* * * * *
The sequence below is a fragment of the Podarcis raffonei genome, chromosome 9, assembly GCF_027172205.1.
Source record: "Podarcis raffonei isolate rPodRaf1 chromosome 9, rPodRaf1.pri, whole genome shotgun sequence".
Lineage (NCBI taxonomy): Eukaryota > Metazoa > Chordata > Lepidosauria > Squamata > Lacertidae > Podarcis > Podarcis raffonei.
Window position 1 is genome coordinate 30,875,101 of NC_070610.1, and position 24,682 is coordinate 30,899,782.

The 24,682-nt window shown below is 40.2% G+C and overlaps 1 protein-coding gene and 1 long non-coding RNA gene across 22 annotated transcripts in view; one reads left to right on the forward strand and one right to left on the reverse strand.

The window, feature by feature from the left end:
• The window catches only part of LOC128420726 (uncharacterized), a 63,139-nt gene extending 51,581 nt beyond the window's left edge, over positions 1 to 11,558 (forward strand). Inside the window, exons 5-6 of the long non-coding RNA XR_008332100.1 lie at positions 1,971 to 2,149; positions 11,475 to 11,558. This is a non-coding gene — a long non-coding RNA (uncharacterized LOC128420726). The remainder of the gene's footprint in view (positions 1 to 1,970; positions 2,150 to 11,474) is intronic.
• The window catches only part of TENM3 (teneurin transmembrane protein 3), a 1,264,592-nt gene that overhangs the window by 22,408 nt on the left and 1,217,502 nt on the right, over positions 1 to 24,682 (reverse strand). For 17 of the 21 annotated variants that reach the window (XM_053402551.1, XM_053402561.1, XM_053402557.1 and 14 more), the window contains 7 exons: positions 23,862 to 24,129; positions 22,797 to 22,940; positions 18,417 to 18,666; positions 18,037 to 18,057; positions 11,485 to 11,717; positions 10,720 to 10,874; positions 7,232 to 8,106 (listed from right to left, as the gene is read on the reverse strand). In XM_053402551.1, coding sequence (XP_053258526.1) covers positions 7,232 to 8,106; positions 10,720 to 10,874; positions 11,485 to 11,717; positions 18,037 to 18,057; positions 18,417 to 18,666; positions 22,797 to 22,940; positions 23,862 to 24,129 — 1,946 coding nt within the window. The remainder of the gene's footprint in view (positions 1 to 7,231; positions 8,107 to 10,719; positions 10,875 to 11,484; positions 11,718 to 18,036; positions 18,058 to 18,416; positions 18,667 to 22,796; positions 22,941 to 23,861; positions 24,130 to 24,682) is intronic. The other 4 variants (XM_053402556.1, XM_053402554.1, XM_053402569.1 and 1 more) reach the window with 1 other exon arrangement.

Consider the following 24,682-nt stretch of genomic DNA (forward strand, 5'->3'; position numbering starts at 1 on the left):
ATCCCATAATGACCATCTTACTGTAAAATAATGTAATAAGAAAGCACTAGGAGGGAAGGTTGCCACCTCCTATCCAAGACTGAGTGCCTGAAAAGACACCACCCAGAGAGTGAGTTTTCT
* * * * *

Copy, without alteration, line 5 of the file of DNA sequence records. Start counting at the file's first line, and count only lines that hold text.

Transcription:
The 24,682-nt window shown below is 40.2% G+C and overlaps 1 protein-coding gene and 1 long non-coding RNA gene across 22 annotated transcripts in view; one reads left to right on the forward strand and one right to left on the reverse strand.